The Tragic Yet Fascinating History Of The Polio Vaccine

The polio vaccine changed lives in the mid-1950s, a decade during which thousands of children were devastated by the disease. At its height in 1952, the virus infected nearly 60,000 children in the United States. Thousands of these children were paralyzed, and over 3,000 of them died from the epidemic. Summer of that year was a particularly brutal period for the disease, which is generally spread through contact with human feces. Many towns closed swimming pools, and moviegoers were advised not to sit next to one another to prevent any spread of germs. While many people suffering from the disease never exhibited polio symptoms, those who were struck with paralytic polio were left no choice but to stay in hospitals on life support.

Thankfully, virologist Jonas Salk and his colleagues at the University of Pittsburgh invented a polio vaccine in 1952. In 1954, they tested their creation on a group of children in Pittsburgh, Pennsylvania; mass immunization would follow in 1955. The history of polio is heart-wrenching, as are the photos of both children and adults affected by the disease. Fortunately, the polio vaccine eventually eradicated the disease in America, a testament to the benefits of scientific progress in medicine. 

  • In The 1950s, Polio Seemed Unstoppable

    Few things frightened parents in the early 20th century more than polio. Beginning with its first outbreak in Vermont in 1894 – in which 132 people contracted the disease – polio would cyclically reoccur, and, for decades, a solution seemed out of reach.

    Children tended to contract the disease during the summer, and, every few years, a polio epidemic would spread throughout a town. The majority of those infected would recover from the disease, but others were not so fortunate – some would be temporarily paralyzed, others were left permanently disabled, and still others perished. 

  • The Only Prevention For Polio Is Vaccination

    The Only Prevention For Polio Is Vaccination
    Photo: יצחק רוט / Wikimedia Commons / CC BY 2.5

    Because there is no known cure for polio, the best way to avoid the disease is prevention through vaccination. 

    Sufferers with muscle impairments may take drugs or undergo special therapy to counteract the symptoms. Those few who are paralyzed by the disease may require a machine to help them breathe if the infection affects their throat and chest muscles. If they don't use artificial breathing support, sometimes known as an "iron lung," the infection can prove fatal.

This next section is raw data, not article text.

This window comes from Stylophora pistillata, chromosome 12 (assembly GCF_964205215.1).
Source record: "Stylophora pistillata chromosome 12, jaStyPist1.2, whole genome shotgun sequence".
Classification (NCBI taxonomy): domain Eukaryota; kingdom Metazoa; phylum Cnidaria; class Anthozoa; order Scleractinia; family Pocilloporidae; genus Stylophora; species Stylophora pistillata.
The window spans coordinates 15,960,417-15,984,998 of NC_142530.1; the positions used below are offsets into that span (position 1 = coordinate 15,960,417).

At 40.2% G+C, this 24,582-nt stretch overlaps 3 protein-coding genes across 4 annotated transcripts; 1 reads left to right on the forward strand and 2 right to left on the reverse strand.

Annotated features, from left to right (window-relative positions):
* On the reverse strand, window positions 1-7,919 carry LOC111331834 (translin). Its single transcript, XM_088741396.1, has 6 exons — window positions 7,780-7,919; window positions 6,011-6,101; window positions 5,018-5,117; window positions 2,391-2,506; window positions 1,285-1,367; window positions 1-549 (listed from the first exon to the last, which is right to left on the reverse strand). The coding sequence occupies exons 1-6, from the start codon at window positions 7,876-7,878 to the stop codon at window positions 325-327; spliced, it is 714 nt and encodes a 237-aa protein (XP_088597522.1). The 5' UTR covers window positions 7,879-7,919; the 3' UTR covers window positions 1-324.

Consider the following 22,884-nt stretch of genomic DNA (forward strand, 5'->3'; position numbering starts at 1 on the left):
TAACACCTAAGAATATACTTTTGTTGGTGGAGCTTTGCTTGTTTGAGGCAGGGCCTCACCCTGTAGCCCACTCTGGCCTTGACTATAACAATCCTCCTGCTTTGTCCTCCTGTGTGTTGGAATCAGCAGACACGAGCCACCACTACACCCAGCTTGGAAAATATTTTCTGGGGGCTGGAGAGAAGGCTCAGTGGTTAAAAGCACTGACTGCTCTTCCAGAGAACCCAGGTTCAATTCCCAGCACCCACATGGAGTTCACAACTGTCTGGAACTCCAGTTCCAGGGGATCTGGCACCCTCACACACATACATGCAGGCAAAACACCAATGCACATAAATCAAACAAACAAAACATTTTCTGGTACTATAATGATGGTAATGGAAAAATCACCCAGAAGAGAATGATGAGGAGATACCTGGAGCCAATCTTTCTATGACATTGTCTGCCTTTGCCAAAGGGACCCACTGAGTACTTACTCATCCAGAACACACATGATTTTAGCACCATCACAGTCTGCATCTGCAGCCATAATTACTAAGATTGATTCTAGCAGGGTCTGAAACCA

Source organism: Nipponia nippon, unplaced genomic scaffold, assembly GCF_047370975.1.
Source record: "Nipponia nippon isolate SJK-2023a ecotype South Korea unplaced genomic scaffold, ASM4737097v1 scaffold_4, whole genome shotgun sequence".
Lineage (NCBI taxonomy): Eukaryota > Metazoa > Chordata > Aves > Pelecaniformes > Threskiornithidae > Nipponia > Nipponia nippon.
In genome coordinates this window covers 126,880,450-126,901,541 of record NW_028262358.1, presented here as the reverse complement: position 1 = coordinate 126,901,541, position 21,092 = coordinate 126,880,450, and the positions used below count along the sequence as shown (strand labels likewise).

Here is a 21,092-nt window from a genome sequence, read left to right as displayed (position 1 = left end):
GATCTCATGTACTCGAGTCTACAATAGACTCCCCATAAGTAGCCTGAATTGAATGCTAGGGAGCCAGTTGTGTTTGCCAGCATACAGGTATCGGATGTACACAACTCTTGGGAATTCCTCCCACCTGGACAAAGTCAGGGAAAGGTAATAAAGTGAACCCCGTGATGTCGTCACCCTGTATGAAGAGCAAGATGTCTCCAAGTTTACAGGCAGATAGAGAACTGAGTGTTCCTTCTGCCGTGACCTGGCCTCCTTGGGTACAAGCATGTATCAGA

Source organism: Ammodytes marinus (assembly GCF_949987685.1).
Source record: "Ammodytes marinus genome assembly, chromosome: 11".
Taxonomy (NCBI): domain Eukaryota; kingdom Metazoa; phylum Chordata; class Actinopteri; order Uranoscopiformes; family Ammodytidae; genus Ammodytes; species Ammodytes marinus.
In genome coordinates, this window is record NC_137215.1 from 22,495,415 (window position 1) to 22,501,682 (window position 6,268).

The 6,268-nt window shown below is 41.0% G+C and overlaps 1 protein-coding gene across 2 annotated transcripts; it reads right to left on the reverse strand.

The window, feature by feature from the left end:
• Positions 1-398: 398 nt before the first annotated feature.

• Polio Is Highly Contagious And Spreads Through Sneezing, Coughing, And Feces

    Polio Is Highly Contagious And Spreads Through Sneezing, Coughing, And Feces
    Photo: Sophies Minde / Wikimedia Commons / CC BY-SA 4.0

    The poliovirus is highly contagious and resides in a person's throat and intestines. A person catches the disease through his or her mouth and passes it on to others through fecal matter, sneezing, and coughing. If a person has remnants of infected feces on his hands, for example, and touches his mouth, he can contract the disease.

    Because of the disease's extremely contagious nature, infection was common among children. Polio can also spread through objects, such as toys. If a child plays with a contaminated toy, she can contract the virus. Infected people can spread the disease immediately – even those without symptoms can pass it on.

  • Vaccines Stopped The Disease From Occurring Naturally

    The first polio vaccines were administered to children at Arsenal Elementary School in Pittsburgh, PA, on February 23, 1954.

    Once the vaccine was distributed to Americans, the number of people who contracted the disease dropped tremendously. In the early 1950s, approximately 20,000 paralytic cases were reported each year. By 1960, that number had dropped to 2,525. By 1965, there were only 61 cases of paralytic polio. Finally, in 1979, the United States witnessed its final cases of naturally occurring paralytic polio when a group of Amish people in the Midwest suffered an epidemic

  • Vaccinated Children Are 99% Protected From Polio

    Thanks to vaccinations, the Western Hemisphere eradicated polio in 1994. Only a few countries today experience outbreaks, such as Afghanistan and Pakistan.

    In the United States, children generally receive the inactivated polio vaccine when they are two and four months old. They receive two additional inoculations before attending elementary school. Thanks to this procedure, 99 out of 100 children who get the vaccine are protected from the disease.

  • 95% Of Polio Sufferers Show No Symptoms

    95% Of Polio Sufferers Show No Symptoms
    Photo: CDC/Charles Farmer / Wikimedia Commons / Public Domain

    Most polio victims show no sign of the disease – 95% are considered asymptomatic. The remaining five percent fall into three categories: abortive polio, non-paralytic polio, and paralytic polio.

    Abortive polio is characterized by symptoms such as fever, tiredness, headache, sore throat, nausea, and diarrhea. Those who contract non-paralytic polio experience similar symptoms as those with abortive polio, though non-paralyzed sufferers also display neurological symptoms, including light sensitivity and stiffness in the neck.

    The most excruciating type is paralytic polio, though cases are extremely rare. After experiencing virus-like symptoms, patients feel muscle pain and spasms. Most individuals recover completely, and less than two percent become paralyzed or experience muscle weakness. According to the CDC, polio caused paralysis in approximately one in 200 of those who contract it.